David Gill (Man. Utd. Chief Exec) is advocating the re-organisation of the Champions League again (towards the foot of the piece). Fundamentally, what they’re after is a competition in which the largest, richest clubs play each other very regularly. The only way to provide the solution David Gill wants is to have an actual real European Super League, preferably with no promotion and relegation. That’s where the money is, right? That’s where the real (Real) excitement lies?

Except not, obviously. The glory of football, the interest in sport in general, derives from uncertainty, from unpredictable outcomes. A world in which no Brian Cloughs can steer their Nottingham Forests to consecutive European cups, or Mourinho’s Porto can’t earn the right to play in the final of Europe’s biggest cup competition on sporting merit, is a world in which people won’t be interested in soccer. And even if you picked Europe’s top fifteen richest clubs and had them play each other, there’d still be the ones at the foot of the league, there’d still be the meaningless games and the players would be the same anyway (it’s not like the biggest clubs are prevented from buying up any player they want as it stands).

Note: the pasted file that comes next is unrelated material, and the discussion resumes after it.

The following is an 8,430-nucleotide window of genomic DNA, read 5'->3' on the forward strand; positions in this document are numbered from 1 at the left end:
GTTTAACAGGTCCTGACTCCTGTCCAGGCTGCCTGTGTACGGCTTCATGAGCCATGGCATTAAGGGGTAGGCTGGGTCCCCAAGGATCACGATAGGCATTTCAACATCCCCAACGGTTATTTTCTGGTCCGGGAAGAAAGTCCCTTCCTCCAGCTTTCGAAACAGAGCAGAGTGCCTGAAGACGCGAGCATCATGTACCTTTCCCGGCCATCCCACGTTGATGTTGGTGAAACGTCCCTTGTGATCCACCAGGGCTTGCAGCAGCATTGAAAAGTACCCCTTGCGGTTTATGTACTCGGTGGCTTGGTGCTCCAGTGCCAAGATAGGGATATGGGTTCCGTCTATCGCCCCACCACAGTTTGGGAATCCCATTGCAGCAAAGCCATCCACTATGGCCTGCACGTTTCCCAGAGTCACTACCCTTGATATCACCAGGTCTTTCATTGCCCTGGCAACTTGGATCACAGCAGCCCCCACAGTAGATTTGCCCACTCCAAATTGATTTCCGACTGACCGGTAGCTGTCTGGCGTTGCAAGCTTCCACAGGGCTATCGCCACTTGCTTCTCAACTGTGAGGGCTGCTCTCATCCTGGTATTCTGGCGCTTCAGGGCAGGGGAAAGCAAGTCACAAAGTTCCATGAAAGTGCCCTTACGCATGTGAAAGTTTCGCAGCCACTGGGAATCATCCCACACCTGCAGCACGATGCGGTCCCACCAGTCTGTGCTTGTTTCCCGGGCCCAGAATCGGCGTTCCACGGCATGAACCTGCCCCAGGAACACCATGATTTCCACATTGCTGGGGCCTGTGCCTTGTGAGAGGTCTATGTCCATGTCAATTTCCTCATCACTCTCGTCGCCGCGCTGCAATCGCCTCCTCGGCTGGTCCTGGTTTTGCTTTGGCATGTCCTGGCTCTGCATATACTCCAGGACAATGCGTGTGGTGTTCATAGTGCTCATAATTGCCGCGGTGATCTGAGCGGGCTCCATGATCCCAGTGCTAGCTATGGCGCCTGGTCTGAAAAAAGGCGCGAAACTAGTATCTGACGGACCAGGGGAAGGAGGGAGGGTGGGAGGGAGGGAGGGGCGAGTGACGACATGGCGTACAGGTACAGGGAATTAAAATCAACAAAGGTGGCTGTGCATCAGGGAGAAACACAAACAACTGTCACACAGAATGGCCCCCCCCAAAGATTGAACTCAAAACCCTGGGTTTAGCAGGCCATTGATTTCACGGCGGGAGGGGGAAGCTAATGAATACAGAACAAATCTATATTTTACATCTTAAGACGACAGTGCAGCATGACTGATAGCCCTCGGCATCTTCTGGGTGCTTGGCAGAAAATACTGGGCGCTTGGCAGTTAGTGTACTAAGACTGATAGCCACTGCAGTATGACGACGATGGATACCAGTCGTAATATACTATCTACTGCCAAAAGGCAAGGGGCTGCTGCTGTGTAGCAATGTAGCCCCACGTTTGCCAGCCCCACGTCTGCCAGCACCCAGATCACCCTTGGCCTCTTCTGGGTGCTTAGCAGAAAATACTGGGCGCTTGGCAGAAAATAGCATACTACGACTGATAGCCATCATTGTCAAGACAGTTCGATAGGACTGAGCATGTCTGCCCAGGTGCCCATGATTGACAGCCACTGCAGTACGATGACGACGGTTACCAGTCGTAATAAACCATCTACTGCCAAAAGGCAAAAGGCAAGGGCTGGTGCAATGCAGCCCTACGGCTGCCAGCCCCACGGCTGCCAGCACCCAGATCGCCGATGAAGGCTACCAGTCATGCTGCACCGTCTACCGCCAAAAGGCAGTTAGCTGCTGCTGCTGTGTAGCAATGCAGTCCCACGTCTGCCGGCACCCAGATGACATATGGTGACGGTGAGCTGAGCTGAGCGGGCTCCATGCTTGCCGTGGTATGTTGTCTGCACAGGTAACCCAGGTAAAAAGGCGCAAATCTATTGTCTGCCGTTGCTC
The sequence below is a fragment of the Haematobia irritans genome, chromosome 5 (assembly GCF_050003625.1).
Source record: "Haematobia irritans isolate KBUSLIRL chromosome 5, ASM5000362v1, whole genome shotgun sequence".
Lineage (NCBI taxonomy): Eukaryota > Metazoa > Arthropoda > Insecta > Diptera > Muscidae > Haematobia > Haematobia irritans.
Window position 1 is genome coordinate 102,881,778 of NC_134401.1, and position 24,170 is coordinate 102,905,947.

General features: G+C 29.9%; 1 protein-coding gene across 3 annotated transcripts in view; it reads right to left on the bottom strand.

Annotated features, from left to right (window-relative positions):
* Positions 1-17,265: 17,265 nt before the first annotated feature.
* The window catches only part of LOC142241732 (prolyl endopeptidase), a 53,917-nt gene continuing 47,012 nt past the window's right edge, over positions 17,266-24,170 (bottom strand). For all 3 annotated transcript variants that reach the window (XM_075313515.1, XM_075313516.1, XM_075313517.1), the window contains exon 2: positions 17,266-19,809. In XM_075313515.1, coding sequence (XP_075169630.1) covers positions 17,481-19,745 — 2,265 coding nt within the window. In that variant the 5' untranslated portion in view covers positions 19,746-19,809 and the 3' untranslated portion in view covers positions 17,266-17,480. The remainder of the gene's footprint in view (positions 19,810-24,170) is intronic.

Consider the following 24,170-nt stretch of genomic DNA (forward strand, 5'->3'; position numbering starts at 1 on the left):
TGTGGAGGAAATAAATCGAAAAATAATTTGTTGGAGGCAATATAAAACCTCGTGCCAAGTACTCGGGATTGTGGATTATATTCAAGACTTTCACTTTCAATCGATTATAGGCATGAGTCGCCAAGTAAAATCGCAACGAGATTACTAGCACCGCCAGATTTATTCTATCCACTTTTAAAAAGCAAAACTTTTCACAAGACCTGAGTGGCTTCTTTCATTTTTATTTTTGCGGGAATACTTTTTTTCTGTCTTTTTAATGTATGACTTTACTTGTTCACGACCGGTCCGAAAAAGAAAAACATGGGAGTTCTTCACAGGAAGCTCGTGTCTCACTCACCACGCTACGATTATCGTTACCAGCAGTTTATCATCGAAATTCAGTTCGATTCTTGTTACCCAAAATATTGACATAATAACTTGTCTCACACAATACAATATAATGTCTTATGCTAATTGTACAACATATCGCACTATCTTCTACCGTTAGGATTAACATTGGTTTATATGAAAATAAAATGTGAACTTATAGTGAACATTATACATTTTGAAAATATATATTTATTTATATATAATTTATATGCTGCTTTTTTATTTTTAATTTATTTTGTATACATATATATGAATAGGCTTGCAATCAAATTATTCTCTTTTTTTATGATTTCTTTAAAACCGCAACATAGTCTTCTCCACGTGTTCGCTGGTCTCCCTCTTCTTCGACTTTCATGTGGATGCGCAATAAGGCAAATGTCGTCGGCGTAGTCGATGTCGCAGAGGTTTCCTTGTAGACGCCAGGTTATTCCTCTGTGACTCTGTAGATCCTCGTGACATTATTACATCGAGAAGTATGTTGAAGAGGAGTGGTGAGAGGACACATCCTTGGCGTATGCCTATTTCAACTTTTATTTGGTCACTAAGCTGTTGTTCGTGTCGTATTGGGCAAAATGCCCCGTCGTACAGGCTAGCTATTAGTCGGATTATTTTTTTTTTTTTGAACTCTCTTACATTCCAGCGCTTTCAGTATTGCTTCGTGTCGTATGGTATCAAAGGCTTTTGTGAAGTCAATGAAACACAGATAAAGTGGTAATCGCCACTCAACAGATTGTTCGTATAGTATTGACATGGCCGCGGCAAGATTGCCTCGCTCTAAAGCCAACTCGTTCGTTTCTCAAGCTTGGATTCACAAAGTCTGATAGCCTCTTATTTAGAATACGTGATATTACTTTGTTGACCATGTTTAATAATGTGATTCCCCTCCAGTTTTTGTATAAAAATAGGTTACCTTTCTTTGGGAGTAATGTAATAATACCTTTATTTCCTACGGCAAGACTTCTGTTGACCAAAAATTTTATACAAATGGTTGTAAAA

Gill says: “Even Uefa president Lennart Johansson said last season’s final between Porto and Monaco was possibly caused by the impact of the revised format.” I know it’s obvious, but last season’s final was caused by Porto and Monaco beating the other teams to get to the final. It’s hardly the fault of the competition’s design if David Gill’s team, or those he calls “the big clubs” are not actually good enough to beat Porto or Monaco.

That’s why we’re interested.

I’m reminded of speaking to a Fulham-fan friend of mine a couple of years ago, when his lot were in the enviable position Everton are in right now. “We’re leading England!” he said. I looked at him, alarmed at what seemed like uncharacteristic nationalism. “We’re leading England against the multinationals!”

I know what he meant.